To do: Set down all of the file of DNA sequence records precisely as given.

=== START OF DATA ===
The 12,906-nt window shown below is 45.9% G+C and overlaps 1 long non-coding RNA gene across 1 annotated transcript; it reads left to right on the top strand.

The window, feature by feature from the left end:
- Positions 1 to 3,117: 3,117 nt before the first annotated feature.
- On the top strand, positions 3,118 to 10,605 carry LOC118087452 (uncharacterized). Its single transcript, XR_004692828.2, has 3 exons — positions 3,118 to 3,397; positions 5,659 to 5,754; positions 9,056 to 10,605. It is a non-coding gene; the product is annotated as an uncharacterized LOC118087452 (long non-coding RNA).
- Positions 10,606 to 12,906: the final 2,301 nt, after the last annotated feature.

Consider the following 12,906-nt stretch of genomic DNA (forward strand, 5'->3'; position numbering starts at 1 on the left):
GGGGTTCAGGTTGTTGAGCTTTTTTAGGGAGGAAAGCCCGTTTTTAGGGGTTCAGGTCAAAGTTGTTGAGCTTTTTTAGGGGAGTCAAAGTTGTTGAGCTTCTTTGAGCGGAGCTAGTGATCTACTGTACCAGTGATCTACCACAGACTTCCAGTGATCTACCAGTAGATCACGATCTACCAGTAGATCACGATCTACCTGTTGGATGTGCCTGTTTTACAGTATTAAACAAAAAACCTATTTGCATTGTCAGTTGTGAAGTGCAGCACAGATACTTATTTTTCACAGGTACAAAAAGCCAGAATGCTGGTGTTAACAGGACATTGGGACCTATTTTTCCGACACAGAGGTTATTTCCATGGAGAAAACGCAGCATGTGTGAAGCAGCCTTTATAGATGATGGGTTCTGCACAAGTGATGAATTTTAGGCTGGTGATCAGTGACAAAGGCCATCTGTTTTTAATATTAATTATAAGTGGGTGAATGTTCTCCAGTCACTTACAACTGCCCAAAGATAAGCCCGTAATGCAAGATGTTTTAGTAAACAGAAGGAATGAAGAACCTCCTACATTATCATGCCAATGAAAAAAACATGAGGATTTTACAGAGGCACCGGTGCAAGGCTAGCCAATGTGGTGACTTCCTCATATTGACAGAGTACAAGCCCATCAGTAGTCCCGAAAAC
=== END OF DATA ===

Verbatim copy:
The 12,906-nt window shown below is 45.9% G+C and overlaps 1 long non-coding RNA gene across 1 annotated transcript; it reads left to right on the top strand.

The window, feature by feature from the left end:
- Positions 1 to 3,117: 3,117 nt before the first annotated feature.
- On the top strand, positions 3,118 to 10,605 carry LOC118087452 (uncharacterized). Its single transcript, XR_004692828.2, has 3 exons — positions 3,118 to 3,397; positions 5,659 to 5,754; positions 9,056 to 10,605. It is a non-coding gene; the product is annotated as an uncharacterized LOC118087452 (long non-coding RNA).
- Positions 10,606 to 12,906: the final 2,301 nt, after the last annotated feature.

Consider the following 12,906-nt stretch of genomic DNA (forward strand, 5'->3'; position numbering starts at 1 on the left):
GGGGTTCAGGTTGTTGAGCTTTTTTAGGGAGGAAAGCCCGTTTTTAGGGGTTCAGGTCAAAGTTGTTGAGCTTTTTTAGGGGAGTCAAAGTTGTTGAGCTTCTTTGAGCGGAGCTAGTGATCTACTGTACCAGTGATCTACCACAGACTTCCAGTGATCTACCAGTAGATCACGATCTACCAGTAGATCACGATCTACCTGTTGGATGTGCCTGTTTTACAGTATTAAACAAAAAACCTATTTGCATTGTCAGTTGTGAAGTGCAGCACAGATACTTATTTTTCACAGGTACAAAAAGCCAGAATGCTGGTGTTAACAGGACATTGGGACCTATTTTTCCGACACAGAGGTTATTTCCATGGAGAAAACGCAGCATGTGTGAAGCAGCCTTTATAGATGATGGGTTCTGCACAAGTGATGAATTTTAGGCTGGTGATCAGTGACAAAGGCCATCTGTTTTTAATATTAATTATAAGTGGGTGAATGTTCTCCAGTCACTTACAACTGCCCAAAGATAAGCCCGTAATGCAAGATGTTTTAGTAAACAGAAGGAATGAAGAACCTCCTACATTATCATGCCAATGAAAAAAACATGAGGATTTTACAGAGGCACCGGTGCAAGGCTAGCCAATGTGGTGACTTCCTCATATTGACAGAGTACAAGCCCATCAGTAGTCCCGAAAAC